You mean the United States of the World?  After all, is that not what the globalists like Obama and Bush and many others have been pushing us towards.  Destroying the sovereignty and Constitution, and propping up the the communist-founded United Nations.  After all, who funds the UN most, the US does -- we need to get out of the UN!



     


    How do you figure it was communist founded?  The League of Nations (forerunner to the UN) was started by Woodrow Wilson.  The initial member states of the UN were the Security Council (France, the Republic of China, the Soviet Union, the United Kingdom and the United States) and _46_ other nations.  How exactly is this communist founded?  Yes, there were communist countries involved, but it wasn't just them and this was post-WW2 and both sides were trying to keep things from going toward war again.  You have to have both sides working together to keep peace.


     


    This simple bit of information can be found from 5 seconds of Googling.   

  • Reply 32 of 45
    lightknightlightknight Posts: 2,312member

    Quote:

    Originally Posted by poke View Post


    I wonder if the larger public has now learned to ignore anything negative the media says about Apple since there have been so many manufactured controversies? It must be strange for all those millions of people who own Apple products to be constantly fed stories about how they don't work as advertised, explode, etc, when their own products work just fine. Or to be told they're a security nightmare when they've never encountered a virus or malware. Add in the recent revelations about Mike Daisey and at this point the public probably thinks anyone saying anything negative about Apple is either a rabid anti-fan or has an agenda.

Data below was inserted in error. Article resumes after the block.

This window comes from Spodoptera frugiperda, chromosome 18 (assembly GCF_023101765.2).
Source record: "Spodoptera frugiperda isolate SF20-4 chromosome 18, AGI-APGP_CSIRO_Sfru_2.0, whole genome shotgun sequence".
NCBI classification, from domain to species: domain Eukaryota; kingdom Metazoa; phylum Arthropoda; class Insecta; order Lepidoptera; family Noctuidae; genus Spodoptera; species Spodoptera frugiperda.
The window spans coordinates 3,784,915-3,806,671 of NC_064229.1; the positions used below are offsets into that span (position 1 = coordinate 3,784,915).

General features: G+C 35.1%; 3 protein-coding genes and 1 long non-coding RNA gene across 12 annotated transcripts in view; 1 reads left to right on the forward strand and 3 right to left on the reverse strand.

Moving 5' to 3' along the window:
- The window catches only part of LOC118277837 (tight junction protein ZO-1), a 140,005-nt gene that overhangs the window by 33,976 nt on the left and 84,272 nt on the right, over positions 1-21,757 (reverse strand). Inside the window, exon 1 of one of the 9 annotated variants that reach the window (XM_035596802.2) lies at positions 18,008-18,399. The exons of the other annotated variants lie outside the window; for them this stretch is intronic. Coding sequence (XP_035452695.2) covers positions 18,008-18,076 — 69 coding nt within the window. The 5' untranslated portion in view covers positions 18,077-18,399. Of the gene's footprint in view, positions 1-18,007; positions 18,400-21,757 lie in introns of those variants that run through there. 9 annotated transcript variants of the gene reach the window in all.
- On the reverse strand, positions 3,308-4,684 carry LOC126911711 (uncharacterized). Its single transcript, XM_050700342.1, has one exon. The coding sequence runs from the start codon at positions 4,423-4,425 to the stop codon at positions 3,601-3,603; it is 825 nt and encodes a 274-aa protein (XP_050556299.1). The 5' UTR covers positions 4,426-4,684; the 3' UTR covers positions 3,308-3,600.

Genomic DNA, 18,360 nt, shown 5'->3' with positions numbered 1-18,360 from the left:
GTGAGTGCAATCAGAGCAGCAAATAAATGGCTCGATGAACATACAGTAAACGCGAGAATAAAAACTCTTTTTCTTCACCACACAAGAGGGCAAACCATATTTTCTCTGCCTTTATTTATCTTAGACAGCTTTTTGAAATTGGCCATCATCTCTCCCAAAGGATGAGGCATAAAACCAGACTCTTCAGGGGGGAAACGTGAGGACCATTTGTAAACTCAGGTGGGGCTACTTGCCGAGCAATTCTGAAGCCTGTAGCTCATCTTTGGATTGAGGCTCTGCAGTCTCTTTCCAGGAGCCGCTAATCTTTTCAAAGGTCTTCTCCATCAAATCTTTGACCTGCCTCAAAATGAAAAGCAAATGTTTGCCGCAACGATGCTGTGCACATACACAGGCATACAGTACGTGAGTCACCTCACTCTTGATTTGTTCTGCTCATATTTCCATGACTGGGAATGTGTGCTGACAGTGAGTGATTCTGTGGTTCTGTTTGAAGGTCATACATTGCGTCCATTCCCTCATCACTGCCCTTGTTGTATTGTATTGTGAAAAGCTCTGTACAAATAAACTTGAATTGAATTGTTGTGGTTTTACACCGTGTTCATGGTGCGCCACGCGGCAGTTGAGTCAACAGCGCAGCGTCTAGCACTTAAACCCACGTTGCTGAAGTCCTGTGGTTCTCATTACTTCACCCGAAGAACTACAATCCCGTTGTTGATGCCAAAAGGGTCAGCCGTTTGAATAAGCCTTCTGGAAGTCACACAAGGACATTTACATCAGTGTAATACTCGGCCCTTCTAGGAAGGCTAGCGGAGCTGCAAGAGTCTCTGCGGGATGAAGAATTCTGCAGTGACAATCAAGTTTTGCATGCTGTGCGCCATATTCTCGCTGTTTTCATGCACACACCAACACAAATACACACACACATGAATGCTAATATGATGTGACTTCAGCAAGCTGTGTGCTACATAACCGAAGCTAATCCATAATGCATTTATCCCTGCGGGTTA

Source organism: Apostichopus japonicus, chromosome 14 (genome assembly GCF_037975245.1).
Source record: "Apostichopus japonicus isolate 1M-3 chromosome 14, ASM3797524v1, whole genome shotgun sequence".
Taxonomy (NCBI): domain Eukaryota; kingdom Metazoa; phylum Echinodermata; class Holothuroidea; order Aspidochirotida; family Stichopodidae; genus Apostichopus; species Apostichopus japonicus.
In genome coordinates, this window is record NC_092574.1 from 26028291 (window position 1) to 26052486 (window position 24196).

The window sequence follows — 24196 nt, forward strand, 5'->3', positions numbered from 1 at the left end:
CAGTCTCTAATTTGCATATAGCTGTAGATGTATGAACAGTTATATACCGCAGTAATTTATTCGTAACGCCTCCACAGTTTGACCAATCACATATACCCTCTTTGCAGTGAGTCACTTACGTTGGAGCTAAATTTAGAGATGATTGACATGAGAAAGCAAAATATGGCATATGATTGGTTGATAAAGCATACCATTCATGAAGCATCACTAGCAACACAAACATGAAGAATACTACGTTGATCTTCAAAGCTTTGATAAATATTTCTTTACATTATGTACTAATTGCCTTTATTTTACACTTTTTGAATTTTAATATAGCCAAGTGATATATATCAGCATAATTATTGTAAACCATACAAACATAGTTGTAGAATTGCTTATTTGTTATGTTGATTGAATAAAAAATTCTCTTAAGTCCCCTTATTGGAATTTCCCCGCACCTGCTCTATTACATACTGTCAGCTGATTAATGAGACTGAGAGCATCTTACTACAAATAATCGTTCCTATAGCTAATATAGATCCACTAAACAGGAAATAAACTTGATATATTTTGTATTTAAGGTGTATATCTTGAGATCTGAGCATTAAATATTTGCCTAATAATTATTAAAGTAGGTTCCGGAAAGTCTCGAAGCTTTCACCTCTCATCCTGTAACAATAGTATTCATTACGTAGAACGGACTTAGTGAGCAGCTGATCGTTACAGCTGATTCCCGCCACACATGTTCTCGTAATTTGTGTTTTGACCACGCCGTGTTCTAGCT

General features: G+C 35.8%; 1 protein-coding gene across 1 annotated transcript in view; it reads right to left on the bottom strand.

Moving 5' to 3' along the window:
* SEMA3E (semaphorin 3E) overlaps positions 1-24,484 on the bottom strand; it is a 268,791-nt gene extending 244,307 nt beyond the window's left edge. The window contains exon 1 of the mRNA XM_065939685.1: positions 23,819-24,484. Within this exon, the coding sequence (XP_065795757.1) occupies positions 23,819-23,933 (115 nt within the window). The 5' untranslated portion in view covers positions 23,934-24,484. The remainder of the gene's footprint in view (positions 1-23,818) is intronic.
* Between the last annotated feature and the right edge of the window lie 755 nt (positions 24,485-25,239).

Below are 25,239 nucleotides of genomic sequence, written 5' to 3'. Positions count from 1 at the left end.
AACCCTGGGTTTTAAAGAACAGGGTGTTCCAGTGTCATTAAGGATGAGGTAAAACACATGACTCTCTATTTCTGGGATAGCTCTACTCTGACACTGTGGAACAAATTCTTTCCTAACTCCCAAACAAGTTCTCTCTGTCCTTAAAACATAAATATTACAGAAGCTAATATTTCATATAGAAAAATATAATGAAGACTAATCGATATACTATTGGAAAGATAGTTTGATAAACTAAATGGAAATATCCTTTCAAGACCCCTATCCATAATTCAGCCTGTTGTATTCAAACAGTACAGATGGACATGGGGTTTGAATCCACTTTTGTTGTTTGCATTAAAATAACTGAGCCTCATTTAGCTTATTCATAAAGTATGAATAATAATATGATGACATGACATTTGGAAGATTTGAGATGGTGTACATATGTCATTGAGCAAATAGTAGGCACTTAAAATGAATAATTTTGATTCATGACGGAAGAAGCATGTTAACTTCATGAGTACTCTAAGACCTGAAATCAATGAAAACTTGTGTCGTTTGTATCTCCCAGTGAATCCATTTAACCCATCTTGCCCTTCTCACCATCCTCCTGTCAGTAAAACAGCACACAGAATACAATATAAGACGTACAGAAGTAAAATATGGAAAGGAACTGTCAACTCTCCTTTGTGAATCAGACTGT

Well, I personally have issues with my WiFi (iMac, MacBook Air), an issue that "doesn't exist". I've had the iPhone connection issues(but Apple solved that with a free case, so that's fine by me). I have a serious gripe with Lion which I hate, but I'll admit it's a bit of a personal thing more than a "issue" per se. I have a serious gripe, also, with Apple's cables (they suck hard, they cost 26 to 75 euros and they spoil in a year or so). Most people I know also have issues with their cables (USB iPhone, Macbook Air charger...), where the plastic yellows out and dies very fast. I want something stronger, and since my 10 years old black thinkpad cable is just as good as brand new, I know Apple can do it.